Isaiah Austin could have signed a multimillion-dollar contract, left his business marketing degree unfinished at Baylor University and played on almost any NBA team in the country.
But that dream quickly crumbled. A week before he was expected to be a first pick in the NBA draft last June, Austin was diagnosed with Marfan’s syndrome, a genetic condition that leaves connective tissue in the heart easy to tear, causing overexertion to be potentially life-threatening.
“I worked so hard my whole life, and it was just taken away,” Austin told a group of about 50 middle-schoolers at Saint Raphael’s Catholic School in Raleigh on Monday.
Doctors told Austin he had to stop playing basketball just five days before the draft. The NBA still drafted him, though, in the NBA’s first honorary draft.
Austin shared his experiences with students at Saint Raphael’s to kick off National Catholic Schools Week, which celebrates families and communities involved in Catholic education.
Although he is not Catholic, Austin told students his faith helped him accept his condition and new life.
“This is what God had planned for me, and I’m happy with it,” Austin said. “I’m living with it.”
Ellen Guarente, a staff member in Saint Raphael’s Office of Advancement, helped plan Austin’s visit and said he is a good example of how students can use their faith when faced with challenges.
“He’s a young man of deep faith, which has really shaped his life,” Guarente said.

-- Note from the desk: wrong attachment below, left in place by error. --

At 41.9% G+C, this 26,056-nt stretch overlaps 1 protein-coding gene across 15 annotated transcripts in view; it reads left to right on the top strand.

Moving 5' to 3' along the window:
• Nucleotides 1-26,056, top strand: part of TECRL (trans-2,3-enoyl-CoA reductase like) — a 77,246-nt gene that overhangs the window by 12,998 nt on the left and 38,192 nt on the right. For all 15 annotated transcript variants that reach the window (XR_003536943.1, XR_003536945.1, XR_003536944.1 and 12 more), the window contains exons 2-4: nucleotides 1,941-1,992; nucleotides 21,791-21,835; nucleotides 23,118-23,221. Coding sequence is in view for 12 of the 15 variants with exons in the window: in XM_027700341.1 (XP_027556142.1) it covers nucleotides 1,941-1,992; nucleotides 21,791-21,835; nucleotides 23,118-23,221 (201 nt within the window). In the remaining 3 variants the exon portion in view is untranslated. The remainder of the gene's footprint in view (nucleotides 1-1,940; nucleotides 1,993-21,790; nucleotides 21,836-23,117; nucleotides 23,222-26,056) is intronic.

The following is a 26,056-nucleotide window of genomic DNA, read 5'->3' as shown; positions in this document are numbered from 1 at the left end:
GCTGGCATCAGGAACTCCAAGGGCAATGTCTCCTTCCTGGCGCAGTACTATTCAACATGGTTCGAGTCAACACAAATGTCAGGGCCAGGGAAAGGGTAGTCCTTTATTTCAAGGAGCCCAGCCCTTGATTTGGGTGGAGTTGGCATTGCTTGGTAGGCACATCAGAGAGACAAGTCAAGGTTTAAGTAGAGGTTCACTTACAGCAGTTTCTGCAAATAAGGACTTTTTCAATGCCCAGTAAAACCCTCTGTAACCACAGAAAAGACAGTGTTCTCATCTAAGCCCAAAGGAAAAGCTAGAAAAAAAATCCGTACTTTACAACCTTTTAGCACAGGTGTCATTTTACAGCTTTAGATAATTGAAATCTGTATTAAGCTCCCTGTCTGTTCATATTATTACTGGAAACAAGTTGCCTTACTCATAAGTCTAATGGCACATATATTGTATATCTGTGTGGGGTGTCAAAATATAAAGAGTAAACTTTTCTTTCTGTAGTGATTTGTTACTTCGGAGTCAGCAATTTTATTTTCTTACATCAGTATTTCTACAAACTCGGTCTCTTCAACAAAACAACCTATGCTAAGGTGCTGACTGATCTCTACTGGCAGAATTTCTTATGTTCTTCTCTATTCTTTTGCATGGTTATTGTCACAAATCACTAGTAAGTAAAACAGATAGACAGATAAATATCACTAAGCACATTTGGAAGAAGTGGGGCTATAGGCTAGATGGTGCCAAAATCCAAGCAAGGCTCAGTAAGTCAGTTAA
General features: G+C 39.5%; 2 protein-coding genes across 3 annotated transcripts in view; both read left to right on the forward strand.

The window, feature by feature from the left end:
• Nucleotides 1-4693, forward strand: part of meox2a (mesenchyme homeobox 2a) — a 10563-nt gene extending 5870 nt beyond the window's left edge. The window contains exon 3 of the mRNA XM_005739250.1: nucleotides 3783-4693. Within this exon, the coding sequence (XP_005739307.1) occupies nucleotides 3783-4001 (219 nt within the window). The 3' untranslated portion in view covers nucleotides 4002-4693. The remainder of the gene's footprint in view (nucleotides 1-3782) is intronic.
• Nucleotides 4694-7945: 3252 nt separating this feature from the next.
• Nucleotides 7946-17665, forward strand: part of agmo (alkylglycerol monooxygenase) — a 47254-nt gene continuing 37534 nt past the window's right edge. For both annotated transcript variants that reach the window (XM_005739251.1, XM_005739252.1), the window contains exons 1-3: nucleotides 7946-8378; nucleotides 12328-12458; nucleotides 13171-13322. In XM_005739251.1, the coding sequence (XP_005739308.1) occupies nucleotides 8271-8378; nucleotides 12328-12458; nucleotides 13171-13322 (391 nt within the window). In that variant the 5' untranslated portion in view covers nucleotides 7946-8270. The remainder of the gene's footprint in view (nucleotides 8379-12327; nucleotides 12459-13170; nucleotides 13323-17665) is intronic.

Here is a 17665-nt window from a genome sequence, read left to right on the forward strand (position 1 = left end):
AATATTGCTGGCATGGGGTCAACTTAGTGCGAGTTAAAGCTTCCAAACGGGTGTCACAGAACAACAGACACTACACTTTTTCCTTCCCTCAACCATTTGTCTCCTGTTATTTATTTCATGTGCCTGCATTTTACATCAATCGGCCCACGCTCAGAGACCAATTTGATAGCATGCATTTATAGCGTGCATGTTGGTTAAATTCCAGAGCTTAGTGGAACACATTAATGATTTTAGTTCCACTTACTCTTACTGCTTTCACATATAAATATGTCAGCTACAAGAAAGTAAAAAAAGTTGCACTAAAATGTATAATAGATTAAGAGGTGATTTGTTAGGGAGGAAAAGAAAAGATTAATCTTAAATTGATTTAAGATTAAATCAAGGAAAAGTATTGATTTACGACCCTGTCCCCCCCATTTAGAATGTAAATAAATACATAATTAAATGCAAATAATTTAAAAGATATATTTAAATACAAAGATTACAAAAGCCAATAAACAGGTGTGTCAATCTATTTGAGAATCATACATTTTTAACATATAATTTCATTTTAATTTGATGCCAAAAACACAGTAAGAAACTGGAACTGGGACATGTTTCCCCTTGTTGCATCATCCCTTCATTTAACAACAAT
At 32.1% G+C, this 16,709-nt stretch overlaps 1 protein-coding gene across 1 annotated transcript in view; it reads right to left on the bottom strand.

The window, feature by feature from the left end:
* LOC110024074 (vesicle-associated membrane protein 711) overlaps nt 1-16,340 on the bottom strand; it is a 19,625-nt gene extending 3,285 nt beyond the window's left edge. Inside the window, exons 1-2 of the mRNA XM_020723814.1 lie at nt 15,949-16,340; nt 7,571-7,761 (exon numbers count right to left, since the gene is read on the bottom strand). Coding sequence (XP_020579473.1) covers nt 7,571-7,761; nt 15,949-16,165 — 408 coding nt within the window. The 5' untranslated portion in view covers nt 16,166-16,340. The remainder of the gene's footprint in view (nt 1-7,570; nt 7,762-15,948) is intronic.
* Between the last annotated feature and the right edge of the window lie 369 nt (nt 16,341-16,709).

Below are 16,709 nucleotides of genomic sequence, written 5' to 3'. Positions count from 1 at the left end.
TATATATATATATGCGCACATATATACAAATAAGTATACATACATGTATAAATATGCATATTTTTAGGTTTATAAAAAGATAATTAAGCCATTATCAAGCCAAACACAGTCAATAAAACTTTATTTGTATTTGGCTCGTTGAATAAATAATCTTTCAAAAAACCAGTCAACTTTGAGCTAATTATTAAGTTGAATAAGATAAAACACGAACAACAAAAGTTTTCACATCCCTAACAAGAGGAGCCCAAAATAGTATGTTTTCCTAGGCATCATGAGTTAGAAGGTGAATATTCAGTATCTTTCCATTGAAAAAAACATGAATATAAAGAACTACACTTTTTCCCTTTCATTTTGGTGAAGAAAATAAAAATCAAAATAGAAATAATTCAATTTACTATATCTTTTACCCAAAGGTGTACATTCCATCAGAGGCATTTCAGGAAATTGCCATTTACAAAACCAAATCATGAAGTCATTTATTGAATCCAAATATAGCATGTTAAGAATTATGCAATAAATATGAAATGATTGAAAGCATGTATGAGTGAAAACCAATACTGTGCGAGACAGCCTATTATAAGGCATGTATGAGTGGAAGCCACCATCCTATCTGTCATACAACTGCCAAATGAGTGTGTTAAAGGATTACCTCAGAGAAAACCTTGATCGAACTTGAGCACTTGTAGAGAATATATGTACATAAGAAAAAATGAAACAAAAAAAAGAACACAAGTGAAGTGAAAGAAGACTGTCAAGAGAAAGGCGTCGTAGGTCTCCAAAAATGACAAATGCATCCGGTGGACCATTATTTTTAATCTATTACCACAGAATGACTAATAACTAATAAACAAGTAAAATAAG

Although students heard about Austin’s struggles, they were interested to hear about what it’s like to be as tall as Austin (7 feet, 1 inch) and what it was like to practice with NBA teams. They wanted to know his favorite basketball player (Kobe Bryant) and how he managed to stay on top of his classes while playing basketball.
Instead of spending his days rushing between classes and practice, Austin works out with some of his former teammates, goes to class and serves as a manager for the Baylor basketball team.
He’s usually traveling now, too, speaking to groups and building a foundation that will support Marfan’s syndrome research while working on an upcoming book about his life and basketball career.
It’s not what he planned, but Austin said he is finding he enjoys his new life just as much as he did playing center on a nationally ranked college basketball team.
‘It was God’s plan’
Austin had played basketball since he was a toddler, long before he attained the height of an NBA center, making him a top recruit as he got older.
He committed to Baylor at the end of his sophomore year of high school in Arlington, Texas, after fielding offers from the likes of Duke, UNC, the University of Kentucky and Syracuse University.
In his freshman year at Baylor, he got to play at Madison Square Garden. Last year, Baylor made an NCAA tournament run to the Sweet 16 with Austin playing center.
He almost didn’t make it that far, though. Even before his Marfan’s diagnosis, Austin faced a challenge that almost permanently benched him.
In eighth grade, when Austin came down from a dunk on the basketball court, the retina in his right eye detached. He had several surgeries to repair it, but by the time he was a junior in high school, he was blind in his right eye. He wears a prosthetic eye now.
“God really put that obstacle in my life to prepare me for what He had for me later in life,” he said.
With practice, Austin was able to figure out the best way to shoot the basketball. Most of the time, he said, it’s just muscle memory. He knows how it feels to make different shots from different parts of the court.
Austin told students he was crushed when he found out he couldn’t play basketball anymore, but he tried to find a new purpose in his life. Now, he told them, he gets a chance to change peoples’ lives.
“What I do now – I’m a normal kid,” he said. “It wasn’t my plan; it was God’s plan for me.”